That, however, is not all there is to the story from the government's witnesses. It is also proved that the orders from Carrano to Bruno and the orders from the consignees to Carrano were subject to check by the consignees at destination. According to the witnesses, still for the government, this was in accordance with business custom. It appeared that when an order was given by a broker to a shipper such as Bruno, the shipper in filling the order would invoice it to the broker in accordance with the terms of the order. Then the broker paid the shipper, as Carrano did here. If the shipper were a stranger to him he might hold back part of the price until the factory reported on quality. But if the shipper had an established relationship the broker would advance the money to the shipper according to invoice and then charge it back to him, or deduct it on the next payment if the factory reported a deficiency in quality. The shipper was not compelled to accept the factory's report on quality. He had a chance, if he wished, to call back the shipment or direct its consignment elsewhere. It was also in the testimony that in times like the present, with paper very scarce, the shipper would customarily fill up the car with whatever he had on the assumption, as proved by experience, that the factories were very glad to have any kind of paper they could get.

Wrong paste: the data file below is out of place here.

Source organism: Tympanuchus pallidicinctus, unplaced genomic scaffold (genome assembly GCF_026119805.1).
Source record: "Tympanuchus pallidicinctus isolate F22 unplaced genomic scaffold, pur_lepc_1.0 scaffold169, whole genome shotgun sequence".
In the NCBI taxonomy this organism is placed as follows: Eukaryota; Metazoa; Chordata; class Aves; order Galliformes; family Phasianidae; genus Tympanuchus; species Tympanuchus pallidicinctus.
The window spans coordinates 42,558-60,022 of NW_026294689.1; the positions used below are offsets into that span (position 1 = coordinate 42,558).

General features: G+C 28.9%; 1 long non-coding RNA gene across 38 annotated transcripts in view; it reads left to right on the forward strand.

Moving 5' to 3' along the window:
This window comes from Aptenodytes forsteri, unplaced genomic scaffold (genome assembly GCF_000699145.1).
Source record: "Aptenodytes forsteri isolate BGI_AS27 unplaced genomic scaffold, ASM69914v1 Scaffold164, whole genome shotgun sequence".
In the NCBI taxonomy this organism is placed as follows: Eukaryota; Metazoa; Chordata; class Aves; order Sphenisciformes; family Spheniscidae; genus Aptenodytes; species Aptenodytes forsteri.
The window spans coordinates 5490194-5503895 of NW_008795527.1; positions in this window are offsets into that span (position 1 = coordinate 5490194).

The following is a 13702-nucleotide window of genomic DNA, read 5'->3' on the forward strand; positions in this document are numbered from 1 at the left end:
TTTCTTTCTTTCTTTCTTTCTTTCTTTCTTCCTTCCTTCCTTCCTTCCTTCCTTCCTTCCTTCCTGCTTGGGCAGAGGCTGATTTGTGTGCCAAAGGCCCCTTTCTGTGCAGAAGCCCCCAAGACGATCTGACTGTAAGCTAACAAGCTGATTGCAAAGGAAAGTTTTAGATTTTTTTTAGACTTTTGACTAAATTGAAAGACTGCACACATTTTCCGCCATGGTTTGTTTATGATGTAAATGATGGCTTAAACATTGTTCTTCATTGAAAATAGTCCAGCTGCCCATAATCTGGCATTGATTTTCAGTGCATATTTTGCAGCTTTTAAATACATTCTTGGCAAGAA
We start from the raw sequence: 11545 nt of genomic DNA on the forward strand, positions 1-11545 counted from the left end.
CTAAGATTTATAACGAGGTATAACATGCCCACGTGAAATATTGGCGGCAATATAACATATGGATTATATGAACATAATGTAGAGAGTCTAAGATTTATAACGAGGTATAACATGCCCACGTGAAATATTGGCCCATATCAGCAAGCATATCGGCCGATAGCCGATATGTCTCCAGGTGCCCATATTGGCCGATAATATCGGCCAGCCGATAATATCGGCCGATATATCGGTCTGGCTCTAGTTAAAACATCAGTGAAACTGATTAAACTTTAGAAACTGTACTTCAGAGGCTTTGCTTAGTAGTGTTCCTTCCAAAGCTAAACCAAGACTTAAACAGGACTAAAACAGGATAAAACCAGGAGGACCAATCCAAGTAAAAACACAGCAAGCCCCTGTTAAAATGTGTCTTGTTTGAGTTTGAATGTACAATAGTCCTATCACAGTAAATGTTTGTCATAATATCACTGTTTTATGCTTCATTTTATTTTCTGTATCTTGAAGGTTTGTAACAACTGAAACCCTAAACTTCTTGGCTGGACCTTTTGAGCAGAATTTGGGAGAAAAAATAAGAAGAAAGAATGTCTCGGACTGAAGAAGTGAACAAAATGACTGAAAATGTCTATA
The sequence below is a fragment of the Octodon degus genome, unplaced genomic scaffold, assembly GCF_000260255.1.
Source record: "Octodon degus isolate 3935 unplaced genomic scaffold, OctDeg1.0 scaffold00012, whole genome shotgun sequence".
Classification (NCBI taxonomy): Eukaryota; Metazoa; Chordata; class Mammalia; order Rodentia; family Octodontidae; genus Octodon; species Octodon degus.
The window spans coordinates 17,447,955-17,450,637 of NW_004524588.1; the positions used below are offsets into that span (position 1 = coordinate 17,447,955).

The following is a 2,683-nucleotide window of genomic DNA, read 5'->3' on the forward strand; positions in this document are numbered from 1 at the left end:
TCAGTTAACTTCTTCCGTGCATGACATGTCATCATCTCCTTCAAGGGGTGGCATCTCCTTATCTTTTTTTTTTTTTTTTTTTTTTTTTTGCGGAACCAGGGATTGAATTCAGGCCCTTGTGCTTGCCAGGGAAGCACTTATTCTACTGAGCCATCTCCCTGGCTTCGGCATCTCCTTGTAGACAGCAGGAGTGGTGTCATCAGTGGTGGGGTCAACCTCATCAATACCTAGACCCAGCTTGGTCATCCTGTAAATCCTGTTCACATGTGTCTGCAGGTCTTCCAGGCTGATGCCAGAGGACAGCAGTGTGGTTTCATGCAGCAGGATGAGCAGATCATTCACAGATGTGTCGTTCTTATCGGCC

Both the representatives of the consignees who have testified and Carrano, the broker, were clear and explicit in their statements that the ultimate price paid was not more than ceiling. All of this testimony, it should be repeated, developed in the government's case in chief.